A recent study suggests that childhood obesity can be partially reduced through regular family meals.
Amber J. Hammons and fellow researchers from the University of Illinois of Urbana-Champaign conducted the study. Their research included seventeen studies on eating patterns in children and adolescents. More than 182,000 subjects were used in the studies.
Analysis of the studies revealed that families who ate regular meals together had healthier children. A child who ate at least five or more meals together with their family each week was twenty-five percent less likely to have food disorder problems compared to a child who ate one meal or less with their family.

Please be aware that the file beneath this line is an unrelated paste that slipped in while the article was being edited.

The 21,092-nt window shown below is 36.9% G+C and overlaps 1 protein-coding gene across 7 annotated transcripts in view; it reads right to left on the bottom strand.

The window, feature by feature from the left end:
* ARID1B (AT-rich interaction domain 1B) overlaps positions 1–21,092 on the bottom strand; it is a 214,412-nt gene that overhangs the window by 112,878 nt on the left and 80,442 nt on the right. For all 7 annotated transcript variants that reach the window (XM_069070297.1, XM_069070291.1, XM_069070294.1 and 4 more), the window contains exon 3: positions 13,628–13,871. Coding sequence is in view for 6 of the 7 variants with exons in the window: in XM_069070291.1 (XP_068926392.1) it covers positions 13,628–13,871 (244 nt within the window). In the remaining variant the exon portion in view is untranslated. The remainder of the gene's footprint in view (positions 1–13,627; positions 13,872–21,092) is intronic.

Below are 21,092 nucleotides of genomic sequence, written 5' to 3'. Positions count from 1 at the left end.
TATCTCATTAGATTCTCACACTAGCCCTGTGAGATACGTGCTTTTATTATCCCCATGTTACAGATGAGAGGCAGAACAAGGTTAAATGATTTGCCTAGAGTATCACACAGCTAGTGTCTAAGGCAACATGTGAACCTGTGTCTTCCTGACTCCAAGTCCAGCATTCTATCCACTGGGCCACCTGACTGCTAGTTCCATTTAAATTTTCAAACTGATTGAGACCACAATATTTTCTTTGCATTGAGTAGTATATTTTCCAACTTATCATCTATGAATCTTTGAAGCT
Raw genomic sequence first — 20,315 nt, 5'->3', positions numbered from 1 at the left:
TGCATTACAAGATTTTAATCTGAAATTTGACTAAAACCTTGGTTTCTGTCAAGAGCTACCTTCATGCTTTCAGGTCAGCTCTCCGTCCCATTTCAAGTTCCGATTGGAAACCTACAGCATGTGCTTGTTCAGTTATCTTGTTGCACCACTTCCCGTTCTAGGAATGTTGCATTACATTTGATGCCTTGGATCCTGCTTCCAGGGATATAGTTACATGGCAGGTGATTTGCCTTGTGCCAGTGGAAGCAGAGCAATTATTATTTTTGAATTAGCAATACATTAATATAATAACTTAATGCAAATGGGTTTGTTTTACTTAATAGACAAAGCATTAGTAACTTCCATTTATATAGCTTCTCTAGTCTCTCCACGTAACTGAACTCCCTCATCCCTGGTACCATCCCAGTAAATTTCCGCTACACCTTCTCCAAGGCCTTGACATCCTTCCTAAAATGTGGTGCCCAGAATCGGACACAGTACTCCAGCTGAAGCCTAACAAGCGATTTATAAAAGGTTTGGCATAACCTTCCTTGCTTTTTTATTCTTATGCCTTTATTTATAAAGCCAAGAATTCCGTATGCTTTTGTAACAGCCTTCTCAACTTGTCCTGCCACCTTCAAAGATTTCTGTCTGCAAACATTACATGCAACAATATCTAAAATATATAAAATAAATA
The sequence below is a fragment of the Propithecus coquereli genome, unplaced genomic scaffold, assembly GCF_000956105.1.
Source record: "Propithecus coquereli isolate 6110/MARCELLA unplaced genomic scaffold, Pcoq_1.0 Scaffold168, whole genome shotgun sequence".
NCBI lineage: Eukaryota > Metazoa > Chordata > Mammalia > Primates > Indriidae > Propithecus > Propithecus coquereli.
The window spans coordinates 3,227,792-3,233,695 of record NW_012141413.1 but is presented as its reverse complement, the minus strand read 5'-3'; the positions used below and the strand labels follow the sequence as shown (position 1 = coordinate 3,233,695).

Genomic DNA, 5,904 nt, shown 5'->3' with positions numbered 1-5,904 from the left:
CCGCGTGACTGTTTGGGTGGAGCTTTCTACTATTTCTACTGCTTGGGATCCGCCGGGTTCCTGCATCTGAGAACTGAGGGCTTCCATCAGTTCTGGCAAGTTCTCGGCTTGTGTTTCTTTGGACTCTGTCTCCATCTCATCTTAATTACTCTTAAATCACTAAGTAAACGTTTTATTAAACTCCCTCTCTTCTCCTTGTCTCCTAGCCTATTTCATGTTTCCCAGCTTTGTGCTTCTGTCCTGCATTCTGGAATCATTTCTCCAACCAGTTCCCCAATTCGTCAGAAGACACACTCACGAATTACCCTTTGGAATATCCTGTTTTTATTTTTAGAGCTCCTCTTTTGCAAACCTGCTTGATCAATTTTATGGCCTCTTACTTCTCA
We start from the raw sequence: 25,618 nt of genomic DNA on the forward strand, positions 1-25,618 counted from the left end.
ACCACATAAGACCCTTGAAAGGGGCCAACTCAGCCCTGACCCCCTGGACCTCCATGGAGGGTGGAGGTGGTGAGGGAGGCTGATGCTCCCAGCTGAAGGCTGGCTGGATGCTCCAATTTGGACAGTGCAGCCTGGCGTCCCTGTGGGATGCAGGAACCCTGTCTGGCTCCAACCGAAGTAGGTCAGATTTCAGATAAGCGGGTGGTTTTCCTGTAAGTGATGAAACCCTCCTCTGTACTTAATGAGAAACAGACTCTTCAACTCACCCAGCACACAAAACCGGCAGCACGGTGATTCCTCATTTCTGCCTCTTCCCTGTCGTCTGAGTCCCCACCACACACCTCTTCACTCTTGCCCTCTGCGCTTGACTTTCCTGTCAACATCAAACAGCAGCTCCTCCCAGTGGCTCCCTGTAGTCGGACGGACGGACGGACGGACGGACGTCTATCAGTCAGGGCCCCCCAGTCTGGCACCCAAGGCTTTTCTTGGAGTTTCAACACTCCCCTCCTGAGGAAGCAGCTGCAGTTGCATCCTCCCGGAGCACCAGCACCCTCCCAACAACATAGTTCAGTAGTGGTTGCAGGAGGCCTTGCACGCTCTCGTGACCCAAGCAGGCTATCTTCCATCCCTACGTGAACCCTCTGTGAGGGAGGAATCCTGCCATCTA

The benefits from eating meals together were healthier eating patterns, less weight gain, and more interest in healthy foods.
The study’s definition of food disorders included problems such as anorexia, extreme dieting measures, and frequently taking medications like laxatives.
Hammons was unsure why the family meals had a healthy effect on children. She suggested that meals prepared at home tend to be healthier than restaurant food. Communication between family members could also play a role. Hammons says more studies on family meals are needed.
The study was published in the May 2nd issue of the journal of Pediatrics.